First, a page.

Thursday, 28 November 2013

More on the flanged plates...

Perfect cube
Some parts just get passed by without too much attention being paid to how they relate to each other. Meccano seem to have put a lot of thought into the design of the series of small flanged plates and make little use of their ability to work together. This in not the first time they have designed features into parts and not exploited them. They are designed to fit together to make solid rectangular  structures. The die, that was the subject of my last post, was built using six of the 1½ inch square plates.These plates have been designed to fit together perfectly with themselves to make a cube or with other small flanged plates to make larger boxes and forms. These simple looking parts have critical dimensions allowing them to do this, a detail missed by some of the makers of reproduction parts and the design boys at VirtualMEC. The virtualMEC part will not fit together no matter how hard you try.

The VirtualMEC part will not fit together like the real thing
When the Words modern parts are mentioned, often the thought of plastic parts and garish colours spring to mind. That may well be the case in some instances but it is not the full story. The plate used for the cube will also integrate well with the original part number 51, 2½ x 1½ flanged plate with the flanges on the short sides and the modern part number 51f, with the flanges on the long side.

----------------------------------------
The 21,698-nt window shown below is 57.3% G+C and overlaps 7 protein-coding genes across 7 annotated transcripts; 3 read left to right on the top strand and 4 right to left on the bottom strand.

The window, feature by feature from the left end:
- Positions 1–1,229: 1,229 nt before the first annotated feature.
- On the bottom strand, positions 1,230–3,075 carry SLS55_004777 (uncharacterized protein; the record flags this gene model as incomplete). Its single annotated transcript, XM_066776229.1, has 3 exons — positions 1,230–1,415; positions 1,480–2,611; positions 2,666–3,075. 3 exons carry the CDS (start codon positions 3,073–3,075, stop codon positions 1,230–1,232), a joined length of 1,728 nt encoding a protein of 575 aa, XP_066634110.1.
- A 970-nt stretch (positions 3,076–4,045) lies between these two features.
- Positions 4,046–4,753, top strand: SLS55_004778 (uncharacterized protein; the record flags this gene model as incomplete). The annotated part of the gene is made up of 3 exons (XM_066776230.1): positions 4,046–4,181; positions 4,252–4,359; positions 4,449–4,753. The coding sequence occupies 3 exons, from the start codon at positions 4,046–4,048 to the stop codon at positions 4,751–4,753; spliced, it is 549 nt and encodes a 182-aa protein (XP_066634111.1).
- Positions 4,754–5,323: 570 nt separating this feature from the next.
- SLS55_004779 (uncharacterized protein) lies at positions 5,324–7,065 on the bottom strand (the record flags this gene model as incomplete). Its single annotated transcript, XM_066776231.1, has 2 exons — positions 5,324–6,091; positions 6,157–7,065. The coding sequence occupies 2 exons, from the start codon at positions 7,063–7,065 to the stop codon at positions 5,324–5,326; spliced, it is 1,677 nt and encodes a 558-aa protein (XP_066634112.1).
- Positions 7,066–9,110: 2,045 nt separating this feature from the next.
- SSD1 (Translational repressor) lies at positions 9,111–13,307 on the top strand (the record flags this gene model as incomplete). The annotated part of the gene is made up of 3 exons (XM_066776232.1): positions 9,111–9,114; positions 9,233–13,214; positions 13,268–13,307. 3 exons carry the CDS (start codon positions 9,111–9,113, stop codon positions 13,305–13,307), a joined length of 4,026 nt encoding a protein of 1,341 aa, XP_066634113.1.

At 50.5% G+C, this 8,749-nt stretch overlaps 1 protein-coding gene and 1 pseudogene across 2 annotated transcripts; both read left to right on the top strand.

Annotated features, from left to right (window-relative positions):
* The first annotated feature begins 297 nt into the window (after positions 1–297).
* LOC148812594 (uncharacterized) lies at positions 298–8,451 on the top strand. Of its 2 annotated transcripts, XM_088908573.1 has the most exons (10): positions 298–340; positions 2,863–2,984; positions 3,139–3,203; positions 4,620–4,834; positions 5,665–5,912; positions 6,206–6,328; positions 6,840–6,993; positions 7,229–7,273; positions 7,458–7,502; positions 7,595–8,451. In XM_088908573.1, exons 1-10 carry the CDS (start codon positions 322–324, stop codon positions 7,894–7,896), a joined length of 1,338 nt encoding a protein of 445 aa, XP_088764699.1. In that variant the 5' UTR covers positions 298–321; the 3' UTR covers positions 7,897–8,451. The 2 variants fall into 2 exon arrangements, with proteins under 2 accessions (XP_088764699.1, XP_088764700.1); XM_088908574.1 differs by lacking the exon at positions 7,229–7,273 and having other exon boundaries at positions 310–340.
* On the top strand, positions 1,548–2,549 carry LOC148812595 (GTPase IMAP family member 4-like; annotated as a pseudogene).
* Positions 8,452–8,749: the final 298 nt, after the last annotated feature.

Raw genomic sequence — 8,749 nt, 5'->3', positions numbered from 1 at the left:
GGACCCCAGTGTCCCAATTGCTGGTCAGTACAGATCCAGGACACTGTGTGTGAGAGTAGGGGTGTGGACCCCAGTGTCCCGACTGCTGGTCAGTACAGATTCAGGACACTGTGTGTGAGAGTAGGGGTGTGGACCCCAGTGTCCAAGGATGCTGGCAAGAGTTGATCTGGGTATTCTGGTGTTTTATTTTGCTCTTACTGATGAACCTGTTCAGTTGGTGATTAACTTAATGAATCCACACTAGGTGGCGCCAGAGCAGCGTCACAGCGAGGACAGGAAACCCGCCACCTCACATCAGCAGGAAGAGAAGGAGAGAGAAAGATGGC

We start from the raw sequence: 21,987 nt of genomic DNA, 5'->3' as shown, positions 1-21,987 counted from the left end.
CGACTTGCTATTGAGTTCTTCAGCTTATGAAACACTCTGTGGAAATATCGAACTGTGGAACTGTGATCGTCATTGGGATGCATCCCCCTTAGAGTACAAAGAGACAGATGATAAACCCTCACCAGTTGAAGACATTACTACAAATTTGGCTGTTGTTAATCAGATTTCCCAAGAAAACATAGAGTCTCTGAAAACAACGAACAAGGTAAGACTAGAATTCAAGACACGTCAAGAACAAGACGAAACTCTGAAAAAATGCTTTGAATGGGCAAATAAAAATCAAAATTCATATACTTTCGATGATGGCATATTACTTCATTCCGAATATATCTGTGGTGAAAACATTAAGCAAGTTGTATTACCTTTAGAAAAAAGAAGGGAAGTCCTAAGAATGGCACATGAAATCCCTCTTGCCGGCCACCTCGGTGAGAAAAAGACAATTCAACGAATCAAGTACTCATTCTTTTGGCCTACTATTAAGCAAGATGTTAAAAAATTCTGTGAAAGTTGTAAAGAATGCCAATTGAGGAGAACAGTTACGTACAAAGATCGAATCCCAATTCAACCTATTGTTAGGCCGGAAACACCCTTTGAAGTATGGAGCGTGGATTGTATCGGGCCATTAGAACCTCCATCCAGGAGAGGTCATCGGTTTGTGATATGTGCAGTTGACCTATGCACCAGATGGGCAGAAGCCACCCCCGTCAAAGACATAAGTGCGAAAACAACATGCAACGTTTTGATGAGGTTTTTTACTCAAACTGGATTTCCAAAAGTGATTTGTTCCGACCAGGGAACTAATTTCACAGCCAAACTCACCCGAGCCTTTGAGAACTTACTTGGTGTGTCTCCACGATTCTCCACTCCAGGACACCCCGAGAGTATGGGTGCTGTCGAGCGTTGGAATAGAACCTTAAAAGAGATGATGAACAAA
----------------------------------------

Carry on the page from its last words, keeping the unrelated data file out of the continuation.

Old meets new
The longer version, of the small flanged plate, also has the flanges cut back so it will fit inside the short flanges of the original plate, red in the picture above. Using threaded bosses, the plates can be assembles leaving the bolts loose.

Threaded bosses can be used to secure the box
The plates can be put together to form a fully enclosed box with no fiddling about trying to secure bolts to loose nuts. Once the bolts are started in the threads, the box can be squared up and the bolts tightened to produce a solid box,

Solid, neat box.
A fusion of new and old parts can have a very useful outcome. In this case the new parts are very similar the old Meccano but whoever designed them did think 'outside the box' in more ways than one. There are lots of uses for modern parts and integrating them into the system as a whole is worth some serious consideration.


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